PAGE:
http://en.wikipedia.org/wiki/Employment_Division_v._Smith
          http://www.law.cornell.edu/supremecourt/text/374/398

          I sympathize with the feeling that the woman seems to have less religious rights than the husband legally, but this isn’t true. Under the divorce laws, the husband and wife have the exact same legal rights. Also they legally have the exact same religious rights. They are both legally free to be a part of this Jewish sect or not. If the wife doesn’t like the rules on the get, she is legally free to join another Jewish sect which doesn’t allow the husband to without the get or she can leave religion all together. I understand that there are social pressures for her to stay in her faith, but it is very dangerous for the government to start making laws about what you are allowed to do religiously. And regardless, the constitution is the law of the land in America and if people don’t like it then they should pass an amendment, not just ignore the law.

        • Anonymous

          To give another example, some Catholic women might feel that they have less religious rights than Catholic men because women aren’t allowed to become Catholic priests. But I guarantee you that no US court would ever force the Catholic church in America to accept women priests because it is a fundamentally religious practice that is  not affecting US law at all. I strongly disagree with this teaching, but I know under US First Amendment rights, they are allowed to have this belief and if I want to stop it, I need to either use free speech to pressure them to change or use free speech to get people to leave the church. It is the same with the issue of the get in the story in the original post.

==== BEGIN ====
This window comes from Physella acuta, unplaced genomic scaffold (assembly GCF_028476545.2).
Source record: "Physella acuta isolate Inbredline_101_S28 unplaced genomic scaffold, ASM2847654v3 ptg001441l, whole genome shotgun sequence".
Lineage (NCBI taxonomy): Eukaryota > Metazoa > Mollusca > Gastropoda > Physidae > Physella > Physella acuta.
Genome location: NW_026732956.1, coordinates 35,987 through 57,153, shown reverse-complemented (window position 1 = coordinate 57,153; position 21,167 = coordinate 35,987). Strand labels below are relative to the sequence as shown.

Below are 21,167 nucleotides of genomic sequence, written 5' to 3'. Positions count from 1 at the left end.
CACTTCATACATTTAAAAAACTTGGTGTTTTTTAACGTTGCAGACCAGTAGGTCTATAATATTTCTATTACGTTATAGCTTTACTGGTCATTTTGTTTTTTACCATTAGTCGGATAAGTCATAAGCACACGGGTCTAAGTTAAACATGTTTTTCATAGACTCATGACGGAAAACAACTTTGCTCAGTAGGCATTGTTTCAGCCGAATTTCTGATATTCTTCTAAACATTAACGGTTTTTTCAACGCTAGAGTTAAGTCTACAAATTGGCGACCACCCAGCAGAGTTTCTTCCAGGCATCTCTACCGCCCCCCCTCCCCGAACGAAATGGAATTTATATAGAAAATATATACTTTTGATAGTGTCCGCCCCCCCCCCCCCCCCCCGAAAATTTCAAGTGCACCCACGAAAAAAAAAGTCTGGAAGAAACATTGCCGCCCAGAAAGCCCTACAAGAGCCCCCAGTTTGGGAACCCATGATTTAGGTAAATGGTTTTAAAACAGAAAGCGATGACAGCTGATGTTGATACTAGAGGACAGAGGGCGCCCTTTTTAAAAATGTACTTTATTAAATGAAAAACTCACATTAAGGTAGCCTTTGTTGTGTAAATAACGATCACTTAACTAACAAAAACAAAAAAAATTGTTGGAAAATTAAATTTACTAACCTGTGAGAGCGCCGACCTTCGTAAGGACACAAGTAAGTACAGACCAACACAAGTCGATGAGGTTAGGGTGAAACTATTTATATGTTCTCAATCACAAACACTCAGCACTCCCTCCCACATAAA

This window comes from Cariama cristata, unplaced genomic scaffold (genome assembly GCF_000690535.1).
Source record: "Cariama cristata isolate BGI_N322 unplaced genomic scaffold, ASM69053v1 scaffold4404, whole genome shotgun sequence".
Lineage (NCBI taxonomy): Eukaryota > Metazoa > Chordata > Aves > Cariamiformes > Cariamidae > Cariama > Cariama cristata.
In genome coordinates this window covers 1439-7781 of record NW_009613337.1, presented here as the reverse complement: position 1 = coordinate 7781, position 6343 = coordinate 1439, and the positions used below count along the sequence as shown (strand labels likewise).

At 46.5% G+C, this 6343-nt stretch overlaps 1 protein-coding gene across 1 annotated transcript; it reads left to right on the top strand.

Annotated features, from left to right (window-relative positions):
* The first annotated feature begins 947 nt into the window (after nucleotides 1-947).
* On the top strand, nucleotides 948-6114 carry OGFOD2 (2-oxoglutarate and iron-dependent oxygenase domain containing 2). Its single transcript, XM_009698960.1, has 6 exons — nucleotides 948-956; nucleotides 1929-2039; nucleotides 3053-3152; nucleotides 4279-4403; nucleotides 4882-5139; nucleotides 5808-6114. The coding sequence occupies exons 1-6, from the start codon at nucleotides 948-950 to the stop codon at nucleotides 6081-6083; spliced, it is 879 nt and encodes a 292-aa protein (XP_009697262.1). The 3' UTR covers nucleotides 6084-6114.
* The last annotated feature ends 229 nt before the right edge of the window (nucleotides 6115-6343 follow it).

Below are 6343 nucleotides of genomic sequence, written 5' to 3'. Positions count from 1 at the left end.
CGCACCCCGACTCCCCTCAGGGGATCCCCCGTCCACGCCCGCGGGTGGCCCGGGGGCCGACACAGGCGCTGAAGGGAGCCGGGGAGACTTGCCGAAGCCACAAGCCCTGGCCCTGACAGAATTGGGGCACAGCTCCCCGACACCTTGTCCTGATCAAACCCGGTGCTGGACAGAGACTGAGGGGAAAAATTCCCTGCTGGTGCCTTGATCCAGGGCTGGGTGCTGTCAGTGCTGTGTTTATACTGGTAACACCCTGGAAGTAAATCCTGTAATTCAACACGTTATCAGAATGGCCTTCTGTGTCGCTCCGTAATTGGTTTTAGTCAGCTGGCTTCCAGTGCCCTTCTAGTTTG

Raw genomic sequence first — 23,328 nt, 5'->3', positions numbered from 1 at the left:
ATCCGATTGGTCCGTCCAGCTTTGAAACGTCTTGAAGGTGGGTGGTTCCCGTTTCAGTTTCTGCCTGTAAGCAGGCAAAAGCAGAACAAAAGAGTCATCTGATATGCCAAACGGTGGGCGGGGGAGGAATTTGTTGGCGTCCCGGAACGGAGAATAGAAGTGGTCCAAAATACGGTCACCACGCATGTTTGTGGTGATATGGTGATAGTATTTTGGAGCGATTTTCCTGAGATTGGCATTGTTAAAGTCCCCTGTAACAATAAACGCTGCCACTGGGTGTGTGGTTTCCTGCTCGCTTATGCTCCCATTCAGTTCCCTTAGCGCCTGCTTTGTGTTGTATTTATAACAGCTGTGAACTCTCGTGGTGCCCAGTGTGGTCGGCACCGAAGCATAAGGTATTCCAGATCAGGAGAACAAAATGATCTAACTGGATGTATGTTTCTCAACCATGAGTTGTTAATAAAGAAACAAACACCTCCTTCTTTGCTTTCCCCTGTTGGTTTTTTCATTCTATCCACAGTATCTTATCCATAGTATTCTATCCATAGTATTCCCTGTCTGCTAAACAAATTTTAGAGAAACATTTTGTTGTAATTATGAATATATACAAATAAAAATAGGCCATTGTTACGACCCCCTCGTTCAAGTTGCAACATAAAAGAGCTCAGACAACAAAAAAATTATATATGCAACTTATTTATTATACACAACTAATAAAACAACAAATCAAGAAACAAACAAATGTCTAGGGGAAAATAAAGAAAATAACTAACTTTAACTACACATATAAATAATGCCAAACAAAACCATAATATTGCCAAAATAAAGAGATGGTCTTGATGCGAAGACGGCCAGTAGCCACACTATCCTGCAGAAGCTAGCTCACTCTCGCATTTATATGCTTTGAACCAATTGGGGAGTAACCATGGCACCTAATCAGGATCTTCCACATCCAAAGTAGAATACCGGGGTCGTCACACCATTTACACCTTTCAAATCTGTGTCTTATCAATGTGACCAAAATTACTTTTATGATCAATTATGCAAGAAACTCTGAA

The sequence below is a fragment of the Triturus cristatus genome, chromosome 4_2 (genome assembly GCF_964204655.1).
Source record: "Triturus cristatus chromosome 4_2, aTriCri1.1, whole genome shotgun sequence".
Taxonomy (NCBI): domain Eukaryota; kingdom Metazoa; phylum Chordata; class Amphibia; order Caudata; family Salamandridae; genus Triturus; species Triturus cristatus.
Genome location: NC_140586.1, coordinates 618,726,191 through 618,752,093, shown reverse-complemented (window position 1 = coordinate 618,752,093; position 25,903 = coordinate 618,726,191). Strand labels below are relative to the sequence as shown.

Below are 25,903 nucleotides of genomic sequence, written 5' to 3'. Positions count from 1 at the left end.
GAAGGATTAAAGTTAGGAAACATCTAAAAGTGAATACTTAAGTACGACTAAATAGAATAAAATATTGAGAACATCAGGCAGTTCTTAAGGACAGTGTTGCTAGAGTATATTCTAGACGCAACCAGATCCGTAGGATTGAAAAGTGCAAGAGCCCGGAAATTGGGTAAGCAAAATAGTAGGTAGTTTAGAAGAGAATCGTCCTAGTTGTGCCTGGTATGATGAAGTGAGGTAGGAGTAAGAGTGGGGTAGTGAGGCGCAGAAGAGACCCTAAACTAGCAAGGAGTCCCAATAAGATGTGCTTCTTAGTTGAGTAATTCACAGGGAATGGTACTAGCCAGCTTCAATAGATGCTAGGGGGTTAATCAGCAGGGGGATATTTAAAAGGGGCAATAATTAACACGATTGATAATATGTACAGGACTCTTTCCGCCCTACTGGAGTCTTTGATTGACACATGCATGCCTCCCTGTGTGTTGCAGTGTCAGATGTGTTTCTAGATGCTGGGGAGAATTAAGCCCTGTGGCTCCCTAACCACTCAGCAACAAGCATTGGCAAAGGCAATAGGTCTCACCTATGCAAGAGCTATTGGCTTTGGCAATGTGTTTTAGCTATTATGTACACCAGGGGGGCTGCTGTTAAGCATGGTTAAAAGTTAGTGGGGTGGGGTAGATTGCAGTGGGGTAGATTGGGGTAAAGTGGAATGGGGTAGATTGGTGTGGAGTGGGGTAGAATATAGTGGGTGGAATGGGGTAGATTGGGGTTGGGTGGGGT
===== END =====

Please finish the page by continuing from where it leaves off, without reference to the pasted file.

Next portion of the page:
• Anonymous
  • Anonymous

    But can we blame them?  The husbands are, after all, just taking advantage of a bargaining tool provided to them by their religion.  If I were going through a divorce –- or any sort of dispute, really -– I would probably take all the (legal) advantages I could get.

    Uhm, yes we can blame them for being assholes if they are doing so. Particularly in the example you cite, using that kind of leverage to get full custody is despicable. I hope you aren’t actually serious that you would use every legal advantage you could in any dispute. Surely morality has some role in decision making too. Using children as bargaining chips in a divorce is particularly ugly (and something done by both mothers and fathers) since you are exploiting someone’s love for their child for your own gain and not putting the good of the child above all other considerations.